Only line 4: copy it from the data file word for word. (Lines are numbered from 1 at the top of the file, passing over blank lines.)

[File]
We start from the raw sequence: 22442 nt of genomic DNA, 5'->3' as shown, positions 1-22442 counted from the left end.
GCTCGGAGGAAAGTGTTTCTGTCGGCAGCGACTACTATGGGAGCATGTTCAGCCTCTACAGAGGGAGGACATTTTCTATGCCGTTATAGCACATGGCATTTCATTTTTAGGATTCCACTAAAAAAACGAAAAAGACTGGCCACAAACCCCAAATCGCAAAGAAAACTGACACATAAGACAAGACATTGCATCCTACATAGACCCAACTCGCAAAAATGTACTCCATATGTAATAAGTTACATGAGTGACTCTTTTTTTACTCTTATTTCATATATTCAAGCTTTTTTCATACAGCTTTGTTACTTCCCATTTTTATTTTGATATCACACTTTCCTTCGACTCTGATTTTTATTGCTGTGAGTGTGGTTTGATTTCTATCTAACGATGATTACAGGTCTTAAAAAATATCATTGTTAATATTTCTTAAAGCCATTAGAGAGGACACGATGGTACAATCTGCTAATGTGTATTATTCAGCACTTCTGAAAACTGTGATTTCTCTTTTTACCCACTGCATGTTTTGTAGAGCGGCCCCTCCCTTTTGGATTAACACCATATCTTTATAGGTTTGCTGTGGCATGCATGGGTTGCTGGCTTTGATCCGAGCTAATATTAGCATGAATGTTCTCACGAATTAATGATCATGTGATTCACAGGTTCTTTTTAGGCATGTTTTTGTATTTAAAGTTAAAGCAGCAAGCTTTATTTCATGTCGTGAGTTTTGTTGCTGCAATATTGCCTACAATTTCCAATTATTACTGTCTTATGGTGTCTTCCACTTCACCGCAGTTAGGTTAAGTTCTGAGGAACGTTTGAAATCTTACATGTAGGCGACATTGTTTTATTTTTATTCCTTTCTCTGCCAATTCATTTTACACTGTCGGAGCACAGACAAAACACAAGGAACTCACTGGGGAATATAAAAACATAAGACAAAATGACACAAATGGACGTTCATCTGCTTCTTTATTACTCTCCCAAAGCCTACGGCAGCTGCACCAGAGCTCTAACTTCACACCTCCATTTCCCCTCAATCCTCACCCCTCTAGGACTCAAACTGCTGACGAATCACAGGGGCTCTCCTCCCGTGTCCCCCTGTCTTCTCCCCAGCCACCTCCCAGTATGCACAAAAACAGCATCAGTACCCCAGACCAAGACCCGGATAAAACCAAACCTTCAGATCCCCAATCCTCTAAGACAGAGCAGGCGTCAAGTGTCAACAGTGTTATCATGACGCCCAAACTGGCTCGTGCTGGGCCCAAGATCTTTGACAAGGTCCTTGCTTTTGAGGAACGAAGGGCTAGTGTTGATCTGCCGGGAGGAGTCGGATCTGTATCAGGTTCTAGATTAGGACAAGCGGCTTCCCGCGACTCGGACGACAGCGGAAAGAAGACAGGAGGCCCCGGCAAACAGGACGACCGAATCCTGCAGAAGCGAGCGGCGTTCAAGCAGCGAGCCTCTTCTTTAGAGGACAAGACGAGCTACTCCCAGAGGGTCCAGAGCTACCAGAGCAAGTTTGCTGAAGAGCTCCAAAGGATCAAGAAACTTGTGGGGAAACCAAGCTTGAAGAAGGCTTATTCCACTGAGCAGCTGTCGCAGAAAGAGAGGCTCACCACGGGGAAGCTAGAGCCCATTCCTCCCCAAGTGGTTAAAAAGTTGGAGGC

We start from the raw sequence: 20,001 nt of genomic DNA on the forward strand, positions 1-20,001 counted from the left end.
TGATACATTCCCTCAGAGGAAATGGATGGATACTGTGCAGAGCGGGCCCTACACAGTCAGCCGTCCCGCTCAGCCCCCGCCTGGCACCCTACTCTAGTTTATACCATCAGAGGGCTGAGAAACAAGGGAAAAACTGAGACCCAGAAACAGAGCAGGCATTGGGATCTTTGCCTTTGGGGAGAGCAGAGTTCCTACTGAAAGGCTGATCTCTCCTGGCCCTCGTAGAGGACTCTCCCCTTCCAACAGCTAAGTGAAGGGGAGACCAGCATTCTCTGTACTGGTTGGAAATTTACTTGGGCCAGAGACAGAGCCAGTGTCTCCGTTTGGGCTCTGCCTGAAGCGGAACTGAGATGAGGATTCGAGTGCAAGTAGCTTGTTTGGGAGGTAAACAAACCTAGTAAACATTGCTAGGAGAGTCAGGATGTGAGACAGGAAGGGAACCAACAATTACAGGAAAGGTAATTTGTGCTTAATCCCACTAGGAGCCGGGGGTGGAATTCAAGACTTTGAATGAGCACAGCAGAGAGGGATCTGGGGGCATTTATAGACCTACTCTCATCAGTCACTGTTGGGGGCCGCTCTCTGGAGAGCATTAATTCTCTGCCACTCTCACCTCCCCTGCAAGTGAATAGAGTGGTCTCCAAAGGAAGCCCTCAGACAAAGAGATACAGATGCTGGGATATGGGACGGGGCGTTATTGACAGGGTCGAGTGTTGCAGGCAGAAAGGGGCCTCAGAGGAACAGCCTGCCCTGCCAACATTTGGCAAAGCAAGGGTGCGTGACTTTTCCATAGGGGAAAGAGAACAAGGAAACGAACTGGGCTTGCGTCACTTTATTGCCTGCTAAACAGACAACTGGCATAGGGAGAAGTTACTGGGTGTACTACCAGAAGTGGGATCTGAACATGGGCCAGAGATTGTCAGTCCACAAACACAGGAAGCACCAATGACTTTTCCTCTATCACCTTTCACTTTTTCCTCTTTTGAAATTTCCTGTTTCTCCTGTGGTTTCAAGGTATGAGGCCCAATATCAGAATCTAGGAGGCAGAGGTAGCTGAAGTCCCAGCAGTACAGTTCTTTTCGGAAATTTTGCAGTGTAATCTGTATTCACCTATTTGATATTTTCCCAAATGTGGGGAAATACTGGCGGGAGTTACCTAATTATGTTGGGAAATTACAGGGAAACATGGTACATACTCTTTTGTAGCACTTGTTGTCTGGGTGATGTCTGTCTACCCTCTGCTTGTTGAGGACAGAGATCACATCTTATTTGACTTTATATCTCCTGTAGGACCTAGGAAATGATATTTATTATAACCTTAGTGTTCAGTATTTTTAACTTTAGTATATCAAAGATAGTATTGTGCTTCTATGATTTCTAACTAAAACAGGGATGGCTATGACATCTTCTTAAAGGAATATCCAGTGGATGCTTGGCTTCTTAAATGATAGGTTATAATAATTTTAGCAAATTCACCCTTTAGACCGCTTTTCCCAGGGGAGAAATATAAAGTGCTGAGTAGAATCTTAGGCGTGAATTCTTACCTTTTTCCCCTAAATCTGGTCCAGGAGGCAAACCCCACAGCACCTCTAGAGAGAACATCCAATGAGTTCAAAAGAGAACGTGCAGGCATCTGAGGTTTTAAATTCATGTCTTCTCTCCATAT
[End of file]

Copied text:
TGATACATTCCCTCAGAGGAAATGGATGGATACTGTGCAGAGCGGGCCCTACACAGTCAGCCGTCCCGCTCAGCCCCCGCCTGGCACCCTACTCTAGTTTATACCATCAGAGGGCTGAGAAACAAGGGAAAAACTGAGACCCAGAAACAGAGCAGGCATTGGGATCTTTGCCTTTGGGGAGAGCAGAGTTCCTACTGAAAGGCTGATCTCTCCTGGCCCTCGTAGAGGACTCTCCCCTTCCAACAGCTAAGTGAAGGGGAGACCAGCATTCTCTGTACTGGTTGGAAATTTACTTGGGCCAGAGACAGAGCCAGTGTCTCCGTTTGGGCTCTGCCTGAAGCGGAACTGAGATGAGGATTCGAGTGCAAGTAGCTTGTTTGGGAGGTAAACAAACCTAGTAAACATTGCTAGGAGAGTCAGGATGTGAGACAGGAAGGGAACCAACAATTACAGGAAAGGTAATTTGTGCTTAATCCCACTAGGAGCCGGGGGTGGAATTCAAGACTTTGAATGAGCACAGCAGAGAGGGATCTGGGGGCATTTATAGACCTACTCTCATCAGTCACTGTTGGGGGCCGCTCTCTGGAGAGCATTAATTCTCTGCCACTCTCACCTCCCCTGCAAGTGAATAGAGTGGTCTCCAAAGGAAGCCCTCAGACAAAGAGATACAGATGCTGGGATATGGGACGGGGCGTTATTGACAGGGTCGAGTGTTGCAGGCAGAAAGGGGCCTCAGAGGAACAGCCTGCCCTGCCAACATTTGGCAAAGCAAGGGTGCGTGACTTTTCCATAGGGGAAAGAGAACAAGGAAACGAACTGGGCTTGCGTCACTTTATTGCCTGCTAAACAGACAACTGGCATAGGGAGAAGTTACTGGGTGTACTACCAGAAGTGGGATCTGAACATGGGCCAGAGATTGTCAGTCCACAAACACAGGAAGCACCAATGACTTTTCCTCTATCACCTTTCACTTTTTCCTCTTTTGAAATTTCCTGTTTCTCCTGTGGTTTCAAGGTATGAGGCCCAATATCAGAATCTAGGAGGCAGAGGTAGCTGAAGTCCCAGCAGTACAGTTCTTTTCGGAAATTTTGCAGTGTAATCTGTATTCACCTATTTGATATTTTCCCAAATGTGGGGAAATACTGGCGGGAGTTACCTAATTATGTTGGGAAATTACAGGGAAACATGGTACATACTCTTTTGTAGCACTTGTTGTCTGGGTGATGTCTGTCTACCCTCTGCTTGTTGAGGACAGAGATCACATCTTATTTGACTTTATATCTCCTGTAGGACCTAGGAAATGATATTTATTATAACCTTAGTGTTCAGTATTTTTAACTTTAGTATATCAAAGATAGTATTGTGCTTCTATGATTTCTAACTAAAACAGGGATGGCTATGACATCTTCTTAAAGGAATATCCAGTGGATGCTTGGCTTCTTAAATGATAGGTTATAATAATTTTAGCAAATTCACCCTTTAGACCGCTTTTCCCAGGGGAGAAATATAAAGTGCTGAGTAGAATCTTAGGCGTGAATTCTTACCTTTTTCCCCTAAATCTGGTCCAGGAGGCAAACCCCACAGCACCTCTAGAGAGAACATCCAATGAGTTCAAAAGAGAACGTGCAGGCATCTGAGGTTTTAAATTCATGTCTTCTCTCCATAT